May 16, 2022, 15:02

    Surgeon claims he was forced to remove vital organs of LIVE patient in China – World News

    Surgeon claims he was forced to remove vital organs of LIVE patient in China – World News

    A former surgeon in China has claimed he was forced to remove the liver and kidneys of a patient while he was still alive.

    Dr Enver Tohti made the allegation amid claims the practice continues with the organs of political prisoners sold on the black market.

    The 58-year-old surgeon, who said he fled his homeland in fear for his life following the horrors he had witnessed, claimed it happened in the Xinjian region in 1995.

    He claimed he carried out the harrowing procedure after his boss asked if he wanted to do "something wild".

    Dr Tohti says he was among thousands of medics forced to act in this manner against their wills.

    Sickening allegations suggest that it is being done to China's Uighur minority in a sickening campaign to silence members.

    It is alleged that harvesting of prisoners' organs is still being done in China

    Getty Images)

    The former cancer surgeon told The Sun that he was taken to an "execution ground" down gravel roads in the Western Mountains.

    He said: "I was so scared because I thought they were going to shoot me because I was the only Uighur in that team and no one else had been there except for our driver."

    Dr Tohti said he heard the sound of gunshots before being confronted with at least 10 corpses in a van.

    He was then told by his chief surgeon to turn his attentions toward one man who had been shot, but appeared to still be alive.

    He said that when he tried to cut him, the man was "struggling", and he saw bleeding – suggesting that his heart was still pumping blood.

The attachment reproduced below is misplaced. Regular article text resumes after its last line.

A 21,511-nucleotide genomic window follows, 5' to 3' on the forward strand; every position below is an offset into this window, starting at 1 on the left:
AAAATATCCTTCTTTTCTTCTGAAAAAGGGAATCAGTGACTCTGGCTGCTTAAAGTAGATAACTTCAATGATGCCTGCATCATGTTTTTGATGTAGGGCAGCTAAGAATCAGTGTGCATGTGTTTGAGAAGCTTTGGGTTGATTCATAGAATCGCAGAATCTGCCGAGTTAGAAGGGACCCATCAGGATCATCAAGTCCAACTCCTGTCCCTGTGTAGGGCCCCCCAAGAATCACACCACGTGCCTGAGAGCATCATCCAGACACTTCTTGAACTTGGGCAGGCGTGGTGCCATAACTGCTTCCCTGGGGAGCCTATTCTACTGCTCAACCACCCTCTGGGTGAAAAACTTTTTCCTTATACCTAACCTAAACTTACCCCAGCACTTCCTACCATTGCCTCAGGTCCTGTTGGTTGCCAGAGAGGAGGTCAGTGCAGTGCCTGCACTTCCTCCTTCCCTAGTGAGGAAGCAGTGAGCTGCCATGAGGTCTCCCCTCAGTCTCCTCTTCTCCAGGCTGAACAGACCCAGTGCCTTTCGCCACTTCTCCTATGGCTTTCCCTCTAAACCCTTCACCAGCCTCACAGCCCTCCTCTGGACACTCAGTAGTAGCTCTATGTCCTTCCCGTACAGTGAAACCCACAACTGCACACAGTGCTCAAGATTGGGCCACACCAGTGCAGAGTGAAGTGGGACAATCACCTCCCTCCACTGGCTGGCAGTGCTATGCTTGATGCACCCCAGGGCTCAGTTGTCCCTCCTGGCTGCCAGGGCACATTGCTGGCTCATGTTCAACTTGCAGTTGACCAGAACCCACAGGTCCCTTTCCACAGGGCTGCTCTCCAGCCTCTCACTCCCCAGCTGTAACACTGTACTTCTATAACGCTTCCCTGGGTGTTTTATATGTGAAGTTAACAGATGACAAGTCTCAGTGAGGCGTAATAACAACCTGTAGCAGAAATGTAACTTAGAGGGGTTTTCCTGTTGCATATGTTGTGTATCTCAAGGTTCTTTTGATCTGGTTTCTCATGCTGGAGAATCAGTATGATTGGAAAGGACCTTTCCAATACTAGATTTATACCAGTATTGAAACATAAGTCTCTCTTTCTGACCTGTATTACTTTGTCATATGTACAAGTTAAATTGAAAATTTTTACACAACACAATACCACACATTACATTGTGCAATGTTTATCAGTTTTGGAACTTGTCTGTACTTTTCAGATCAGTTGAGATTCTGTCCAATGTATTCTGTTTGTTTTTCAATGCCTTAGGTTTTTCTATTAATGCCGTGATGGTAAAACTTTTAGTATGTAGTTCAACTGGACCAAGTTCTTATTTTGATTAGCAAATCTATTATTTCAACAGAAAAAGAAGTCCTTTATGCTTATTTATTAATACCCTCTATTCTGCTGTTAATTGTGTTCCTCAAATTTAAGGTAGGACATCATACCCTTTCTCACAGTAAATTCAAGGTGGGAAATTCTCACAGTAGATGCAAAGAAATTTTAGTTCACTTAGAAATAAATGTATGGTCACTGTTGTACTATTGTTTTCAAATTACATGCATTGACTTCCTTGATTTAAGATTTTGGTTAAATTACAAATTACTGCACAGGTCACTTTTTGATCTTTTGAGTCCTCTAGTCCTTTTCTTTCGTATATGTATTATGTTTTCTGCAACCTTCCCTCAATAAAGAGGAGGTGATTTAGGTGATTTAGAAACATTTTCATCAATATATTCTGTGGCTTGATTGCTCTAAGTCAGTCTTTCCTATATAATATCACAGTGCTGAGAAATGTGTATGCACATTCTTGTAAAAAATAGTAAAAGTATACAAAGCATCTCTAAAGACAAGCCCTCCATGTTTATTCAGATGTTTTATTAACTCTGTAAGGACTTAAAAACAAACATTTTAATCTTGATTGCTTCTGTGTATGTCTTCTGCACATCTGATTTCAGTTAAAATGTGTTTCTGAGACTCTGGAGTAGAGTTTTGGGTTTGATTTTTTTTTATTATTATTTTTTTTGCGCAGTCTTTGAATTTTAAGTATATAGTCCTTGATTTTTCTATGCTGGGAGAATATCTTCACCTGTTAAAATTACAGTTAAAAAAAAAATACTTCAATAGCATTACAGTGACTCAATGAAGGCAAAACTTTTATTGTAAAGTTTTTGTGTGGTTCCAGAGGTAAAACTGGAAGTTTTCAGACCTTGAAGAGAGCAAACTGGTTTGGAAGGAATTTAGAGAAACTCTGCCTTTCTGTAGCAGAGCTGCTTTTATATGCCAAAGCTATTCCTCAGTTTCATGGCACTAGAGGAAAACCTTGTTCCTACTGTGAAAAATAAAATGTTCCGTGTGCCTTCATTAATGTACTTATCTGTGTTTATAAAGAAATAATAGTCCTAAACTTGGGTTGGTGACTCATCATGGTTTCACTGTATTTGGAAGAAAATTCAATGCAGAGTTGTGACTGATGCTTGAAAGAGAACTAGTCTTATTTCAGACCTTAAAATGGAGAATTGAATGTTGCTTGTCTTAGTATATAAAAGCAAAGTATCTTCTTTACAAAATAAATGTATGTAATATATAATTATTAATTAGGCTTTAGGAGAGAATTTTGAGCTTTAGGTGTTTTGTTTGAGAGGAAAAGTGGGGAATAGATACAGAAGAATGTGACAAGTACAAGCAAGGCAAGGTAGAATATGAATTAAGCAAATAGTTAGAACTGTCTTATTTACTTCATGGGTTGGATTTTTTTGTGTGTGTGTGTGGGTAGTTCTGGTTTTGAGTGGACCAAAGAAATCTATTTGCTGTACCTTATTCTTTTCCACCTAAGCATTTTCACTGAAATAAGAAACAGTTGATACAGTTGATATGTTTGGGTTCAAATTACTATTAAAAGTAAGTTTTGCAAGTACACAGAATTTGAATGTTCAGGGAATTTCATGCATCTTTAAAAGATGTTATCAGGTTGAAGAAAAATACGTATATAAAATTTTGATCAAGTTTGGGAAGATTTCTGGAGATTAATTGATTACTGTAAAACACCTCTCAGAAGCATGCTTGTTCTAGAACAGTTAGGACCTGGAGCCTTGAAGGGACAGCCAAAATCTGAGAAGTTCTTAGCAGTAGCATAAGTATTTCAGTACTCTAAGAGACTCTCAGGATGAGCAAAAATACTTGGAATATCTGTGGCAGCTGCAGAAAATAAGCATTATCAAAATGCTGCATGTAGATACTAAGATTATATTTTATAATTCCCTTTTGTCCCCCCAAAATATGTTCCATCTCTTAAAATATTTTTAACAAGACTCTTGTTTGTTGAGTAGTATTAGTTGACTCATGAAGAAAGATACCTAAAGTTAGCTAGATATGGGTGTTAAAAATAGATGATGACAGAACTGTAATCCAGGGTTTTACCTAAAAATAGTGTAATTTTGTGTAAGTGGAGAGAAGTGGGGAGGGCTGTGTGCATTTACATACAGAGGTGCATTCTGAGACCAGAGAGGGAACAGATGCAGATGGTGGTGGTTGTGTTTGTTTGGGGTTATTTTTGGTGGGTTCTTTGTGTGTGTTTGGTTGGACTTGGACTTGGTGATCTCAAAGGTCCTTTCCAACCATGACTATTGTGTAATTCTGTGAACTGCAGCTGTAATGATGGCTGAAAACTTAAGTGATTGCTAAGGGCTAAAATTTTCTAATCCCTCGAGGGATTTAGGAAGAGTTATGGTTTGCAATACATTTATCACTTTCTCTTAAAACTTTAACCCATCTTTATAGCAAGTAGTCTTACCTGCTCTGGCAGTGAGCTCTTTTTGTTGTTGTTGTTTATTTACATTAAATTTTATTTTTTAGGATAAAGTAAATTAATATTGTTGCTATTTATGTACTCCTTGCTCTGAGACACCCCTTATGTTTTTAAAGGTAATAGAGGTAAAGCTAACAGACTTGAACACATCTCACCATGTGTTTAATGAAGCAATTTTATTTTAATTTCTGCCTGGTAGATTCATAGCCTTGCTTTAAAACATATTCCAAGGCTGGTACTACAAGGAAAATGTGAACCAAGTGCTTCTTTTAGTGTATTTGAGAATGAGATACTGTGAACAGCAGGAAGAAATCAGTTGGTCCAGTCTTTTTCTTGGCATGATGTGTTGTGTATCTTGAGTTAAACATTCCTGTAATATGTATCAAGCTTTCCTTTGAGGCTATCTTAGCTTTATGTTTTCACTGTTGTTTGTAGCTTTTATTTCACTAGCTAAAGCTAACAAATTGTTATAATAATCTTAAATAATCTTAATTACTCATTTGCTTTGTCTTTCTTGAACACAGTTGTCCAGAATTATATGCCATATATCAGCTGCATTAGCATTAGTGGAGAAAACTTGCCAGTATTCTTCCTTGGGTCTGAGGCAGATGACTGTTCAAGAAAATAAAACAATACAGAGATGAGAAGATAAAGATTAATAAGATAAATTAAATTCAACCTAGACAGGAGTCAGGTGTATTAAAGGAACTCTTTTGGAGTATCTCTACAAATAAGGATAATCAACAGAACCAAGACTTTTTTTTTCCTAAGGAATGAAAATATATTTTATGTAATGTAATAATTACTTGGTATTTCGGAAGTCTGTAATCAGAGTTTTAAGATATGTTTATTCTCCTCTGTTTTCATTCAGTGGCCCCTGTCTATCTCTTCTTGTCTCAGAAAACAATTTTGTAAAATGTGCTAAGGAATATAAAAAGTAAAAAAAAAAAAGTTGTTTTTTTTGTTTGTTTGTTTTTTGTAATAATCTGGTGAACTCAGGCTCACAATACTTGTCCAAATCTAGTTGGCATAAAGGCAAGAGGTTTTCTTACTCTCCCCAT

The surgeon said: "His body was struggling against me so I assumed he was alive because obviously feeling the pain and when I cut through I saw there was bleeding, which means the heart was still pumping blood."

    Surgeons became 'executioners' on behalf of the state, it is claimed

    Getty Images/iStockphoto)

    Following the horrifying procedure, Dr Tohti claimed he was told that it had "never happened".

    The medic, who now works as an Uber driver in London, said that the incident was "always in my head" and said he could not forget it.

    In spite of a shake-up of Chinese laws in 2007 claimed to have outlawed the practice, international observers believe that organ harvesting persists.

    One study suggests that 400 transplants are known to have taken place between 2000 and 2017, with hearts, lungs and livers taken from dead prisoners.

    And researchers have reportedly found that not all those whose organs were taken were brain-dead when they were removed, The Times reports.

    A study by the American Journal of Transplantation said there were cases where patients were still alive, even if they were not conscious.

    Matthew Robertson, who led the research, told The Sun that medics had become "executioners on behalf of the state", with heart removal the method of execution.

    He described the practice as "highly profitable for the doctors and hospitals that engage in them".

    Prof Martin Elliott, a heart surgeon who works with investigation organisation the China Tribunal, estimated that up to 100,000 procedures had been carried out per year in the past.

    But he said it was hard to tell to what degree it is still occurring, as most surgeons are too afraid to speak out.

    He claimed that there is "strong evidence" that the Chinese government had executed thousands of Falun Gong followers before reaping their organs after they were killed.

    Prof Elliott said these camps witnessed similar atrocities to the Nazi era, and those carried out under Cambodian despot Pol Pot.

    Read More

    Read More


    Related posts

    Leave a Reply

    Your email address will not be published. Required fields are marked *

    We use cookies in order to give you the best possible experience on our website. By continuing to use this site, you agree to our use of cookies. You can find a detailed description in our Privacy Policy.
    Privacy Policy